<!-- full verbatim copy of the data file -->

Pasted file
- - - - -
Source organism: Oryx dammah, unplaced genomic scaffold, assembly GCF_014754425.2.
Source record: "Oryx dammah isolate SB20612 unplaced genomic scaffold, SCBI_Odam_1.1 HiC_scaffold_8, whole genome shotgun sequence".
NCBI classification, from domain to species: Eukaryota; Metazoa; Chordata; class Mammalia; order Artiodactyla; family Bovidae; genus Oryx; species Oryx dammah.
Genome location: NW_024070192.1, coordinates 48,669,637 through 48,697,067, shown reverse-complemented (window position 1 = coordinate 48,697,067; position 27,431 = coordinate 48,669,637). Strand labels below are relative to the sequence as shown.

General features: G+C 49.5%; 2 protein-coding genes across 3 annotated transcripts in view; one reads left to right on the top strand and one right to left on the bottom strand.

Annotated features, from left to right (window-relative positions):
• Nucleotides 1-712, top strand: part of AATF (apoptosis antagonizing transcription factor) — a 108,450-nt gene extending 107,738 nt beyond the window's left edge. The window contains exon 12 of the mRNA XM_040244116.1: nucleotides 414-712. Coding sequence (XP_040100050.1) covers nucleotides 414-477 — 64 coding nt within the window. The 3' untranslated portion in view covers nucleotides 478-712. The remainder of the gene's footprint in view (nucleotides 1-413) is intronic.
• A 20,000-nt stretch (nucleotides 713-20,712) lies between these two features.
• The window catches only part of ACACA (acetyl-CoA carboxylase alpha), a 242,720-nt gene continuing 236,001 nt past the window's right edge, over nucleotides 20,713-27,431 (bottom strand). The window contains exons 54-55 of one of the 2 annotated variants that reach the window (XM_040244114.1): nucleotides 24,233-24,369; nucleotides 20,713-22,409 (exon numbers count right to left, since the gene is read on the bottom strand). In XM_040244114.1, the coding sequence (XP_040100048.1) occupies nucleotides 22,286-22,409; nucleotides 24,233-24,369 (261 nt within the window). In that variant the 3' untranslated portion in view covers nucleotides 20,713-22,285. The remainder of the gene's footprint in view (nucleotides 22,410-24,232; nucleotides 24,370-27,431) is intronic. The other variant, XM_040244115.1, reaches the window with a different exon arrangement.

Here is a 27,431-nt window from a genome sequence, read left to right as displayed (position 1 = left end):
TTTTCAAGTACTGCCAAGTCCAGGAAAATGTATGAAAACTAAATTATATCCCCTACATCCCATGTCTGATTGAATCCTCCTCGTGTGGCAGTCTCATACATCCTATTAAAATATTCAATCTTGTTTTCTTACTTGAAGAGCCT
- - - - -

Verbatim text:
Source organism: Oryx dammah, unplaced genomic scaffold, assembly GCF_014754425.2.
Source record: "Oryx dammah isolate SB20612 unplaced genomic scaffold, SCBI_Odam_1.1 HiC_scaffold_8, whole genome shotgun sequence".
NCBI classification, from domain to species: Eukaryota; Metazoa; Chordata; class Mammalia; order Artiodactyla; family Bovidae; genus Oryx; species Oryx dammah.
Genome location: NW_024070192.1, coordinates 48,669,637 through 48,697,067, shown reverse-complemented (window position 1 = coordinate 48,697,067; position 27,431 = coordinate 48,669,637). Strand labels below are relative to the sequence as shown.

General features: G+C 49.5%; 2 protein-coding genes across 3 annotated transcripts in view; one reads left to right on the top strand and one right to left on the bottom strand.

Annotated features, from left to right (window-relative positions):
• Nucleotides 1-712, top strand: part of AATF (apoptosis antagonizing transcription factor) — a 108,450-nt gene extending 107,738 nt beyond the window's left edge. The window contains exon 12 of the mRNA XM_040244116.1: nucleotides 414-712. Coding sequence (XP_040100050.1) covers nucleotides 414-477 — 64 coding nt within the window. The 3' untranslated portion in view covers nucleotides 478-712. The remainder of the gene's footprint in view (nucleotides 1-413) is intronic.
• A 20,000-nt stretch (nucleotides 713-20,712) lies between these two features.
• The window catches only part of ACACA (acetyl-CoA carboxylase alpha), a 242,720-nt gene continuing 236,001 nt past the window's right edge, over nucleotides 20,713-27,431 (bottom strand). The window contains exons 54-55 of one of the 2 annotated variants that reach the window (XM_040244114.1): nucleotides 24,233-24,369; nucleotides 20,713-22,409 (exon numbers count right to left, since the gene is read on the bottom strand). In XM_040244114.1, the coding sequence (XP_040100048.1) occupies nucleotides 22,286-22,409; nucleotides 24,233-24,369 (261 nt within the window). In that variant the 3' untranslated portion in view covers nucleotides 20,713-22,285. The remainder of the gene's footprint in view (nucleotides 22,410-24,232; nucleotides 24,370-27,431) is intronic. The other variant, XM_040244115.1, reaches the window with a different exon arrangement.

Here is a 27,431-nt window from a genome sequence, read left to right as displayed (position 1 = left end):
TTTTCAAGTACTGCCAAGTCCAGGAAAATGTATGAAAACTAAATTATATCCCCTACATCCCATGTCTGATTGAATCCTCCTCGTGTGGCAGTCTCATACATCCTATTAAAATATTCAATCTTGTTTTCTTACTTGAAGAGCCT